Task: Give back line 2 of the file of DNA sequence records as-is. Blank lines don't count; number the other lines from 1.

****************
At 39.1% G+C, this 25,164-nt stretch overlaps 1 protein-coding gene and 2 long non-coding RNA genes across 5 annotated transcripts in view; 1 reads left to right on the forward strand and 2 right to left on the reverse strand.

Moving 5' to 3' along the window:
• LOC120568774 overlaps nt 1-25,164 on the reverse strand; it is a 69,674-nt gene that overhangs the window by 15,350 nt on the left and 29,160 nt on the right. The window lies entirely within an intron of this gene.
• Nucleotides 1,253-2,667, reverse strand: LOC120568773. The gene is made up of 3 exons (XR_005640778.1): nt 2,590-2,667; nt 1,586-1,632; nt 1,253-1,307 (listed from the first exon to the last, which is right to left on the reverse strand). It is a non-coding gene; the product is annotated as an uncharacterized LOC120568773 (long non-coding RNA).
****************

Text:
Moving 5' to 3' along the window: